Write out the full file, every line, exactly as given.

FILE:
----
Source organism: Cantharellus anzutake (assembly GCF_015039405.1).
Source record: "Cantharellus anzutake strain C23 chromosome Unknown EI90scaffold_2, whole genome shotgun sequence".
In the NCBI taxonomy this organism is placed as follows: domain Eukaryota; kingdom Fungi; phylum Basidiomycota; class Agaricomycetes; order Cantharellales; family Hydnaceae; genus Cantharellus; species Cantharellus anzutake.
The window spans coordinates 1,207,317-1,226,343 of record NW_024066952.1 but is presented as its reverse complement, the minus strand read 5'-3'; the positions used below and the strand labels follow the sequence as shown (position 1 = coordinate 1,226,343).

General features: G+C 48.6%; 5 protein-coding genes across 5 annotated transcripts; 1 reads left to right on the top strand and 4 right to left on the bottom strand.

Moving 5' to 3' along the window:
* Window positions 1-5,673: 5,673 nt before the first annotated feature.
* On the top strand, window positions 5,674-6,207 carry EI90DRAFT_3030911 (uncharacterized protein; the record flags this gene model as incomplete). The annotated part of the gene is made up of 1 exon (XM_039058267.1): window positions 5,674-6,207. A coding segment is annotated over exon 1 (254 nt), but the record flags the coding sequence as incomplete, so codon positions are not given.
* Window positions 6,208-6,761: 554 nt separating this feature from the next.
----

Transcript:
Source organism: Cantharellus anzutake (assembly GCF_015039405.1).
Source record: "Cantharellus anzutake strain C23 chromosome Unknown EI90scaffold_2, whole genome shotgun sequence".
In the NCBI taxonomy this organism is placed as follows: domain Eukaryota; kingdom Fungi; phylum Basidiomycota; class Agaricomycetes; order Cantharellales; family Hydnaceae; genus Cantharellus; species Cantharellus anzutake.
The window spans coordinates 1,207,317-1,226,343 of record NW_024066952.1 but is presented as its reverse complement, the minus strand read 5'-3'; the positions used below and the strand labels follow the sequence as shown (position 1 = coordinate 1,226,343).

General features: G+C 48.6%; 5 protein-coding genes across 5 annotated transcripts; 1 reads left to right on the top strand and 4 right to left on the bottom strand.

Moving 5' to 3' along the window:
* Window positions 1-5,673: 5,673 nt before the first annotated feature.
* On the top strand, window positions 5,674-6,207 carry EI90DRAFT_3030911 (uncharacterized protein; the record flags this gene model as incomplete). The annotated part of the gene is made up of 1 exon (XM_039058267.1): window positions 5,674-6,207. A coding segment is annotated over exon 1 (254 nt), but the record flags the coding sequence as incomplete, so codon positions are not given.
* Window positions 6,208-6,761: 554 nt separating this feature from the next.